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Personal transition for better leadership

 

As a leader, you are almost always responsible for some kind of organizational change. Since change is constantly necessary to stay relevant in our world, if you are successful, you lead change well.

Yet how are you at leading your own personal development? Do you realize that internal (self) change is a key to making external change more effective? To be in sync, to accept and embody, and to lead those external changes you must also put your attention on your own self development. If you don’t, your leadership comes off as insincere and inauthentic and has a greater chance for failure.

You might be surprised to learn that there is no better model to adapt for personal change than the wonderfully simple one William Bridges puts forth in his classic book on organizational change called Managing Transitions, and it just might help you to envision what it takes to understand and manage your own personal transition to better leadership:

Ending, losing letting go: This phase is the beginning of the end of your habits and behaviors that are no longer serving you. This is where you might try to hang onto something that you need to let go of by blaming, justifying, or explaining it away. At some point, you’ve realized you must change.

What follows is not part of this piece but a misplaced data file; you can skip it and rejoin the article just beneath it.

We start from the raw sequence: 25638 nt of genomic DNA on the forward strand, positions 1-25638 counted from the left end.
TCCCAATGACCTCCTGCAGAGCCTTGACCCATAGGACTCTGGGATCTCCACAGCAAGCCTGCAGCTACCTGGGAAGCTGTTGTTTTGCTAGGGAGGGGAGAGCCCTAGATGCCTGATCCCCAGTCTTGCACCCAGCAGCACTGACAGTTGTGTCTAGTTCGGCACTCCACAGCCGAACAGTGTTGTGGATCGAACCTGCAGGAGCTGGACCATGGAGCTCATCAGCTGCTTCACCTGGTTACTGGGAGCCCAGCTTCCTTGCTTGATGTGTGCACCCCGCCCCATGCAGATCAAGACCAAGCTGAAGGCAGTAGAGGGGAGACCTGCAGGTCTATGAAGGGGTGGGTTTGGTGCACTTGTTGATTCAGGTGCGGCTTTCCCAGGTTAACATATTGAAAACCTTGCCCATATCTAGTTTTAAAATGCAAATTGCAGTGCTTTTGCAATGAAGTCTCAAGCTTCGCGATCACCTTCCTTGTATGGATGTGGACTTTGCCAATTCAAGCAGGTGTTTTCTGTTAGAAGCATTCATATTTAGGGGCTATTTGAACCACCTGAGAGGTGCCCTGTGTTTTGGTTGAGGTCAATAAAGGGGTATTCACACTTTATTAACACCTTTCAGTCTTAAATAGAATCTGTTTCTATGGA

• My suggestions to support your success in this phase: Consider your own team, a good friend, your manager, a coach or a significant other to support you in creating an action plan and obtain their agreement to assist you on your transition to behaviors that will lift you and others up.

The neutral zone: This is the in-between time when you know that the old behaviors are gone, but you haven’t yet fully embraced the new ones. New habits have yet to be automatic, without much thought or effort on your part. This can be a dangerous time when your old ways can work their way silently back into how you lead.

  • My suggestions to support your success in this phase: be vulnerable. Let others know your personal change goals and ask for feedback regularly. We don’t always see it when we slip up, but others will. Trust what they are seeing, and go back to your support group to assure that you can move on.

The new beginning: This is the time when you feel energized. Your new behavior(s) run on autopilot without much thought or effort on your part. Funny thing is, others around you seem changed too as you see new purpose and fulfillment in your life.

  • My suggestions to support your success in this phase: Celebrate with those who matter to you. You may have forgotten how hard it was to begin the transition and slog through the neutral zone to get where you are today, but when you raise a glass to those around you who supported your journey, it is a “pay it back” moment that solidifies your work and their future support.

The questions that need to be answered to help you on your journey include:

What do you need to transition out of?

What are your personal goals and action steps?

Who can help you?

How will you celebrate your success?

 

 

 


8 Responses to “Personal transition for better leadership”

  • Another helpful post Mary Jo, thank you. You have highlighted an interesting model and one which many people will certainly find useful.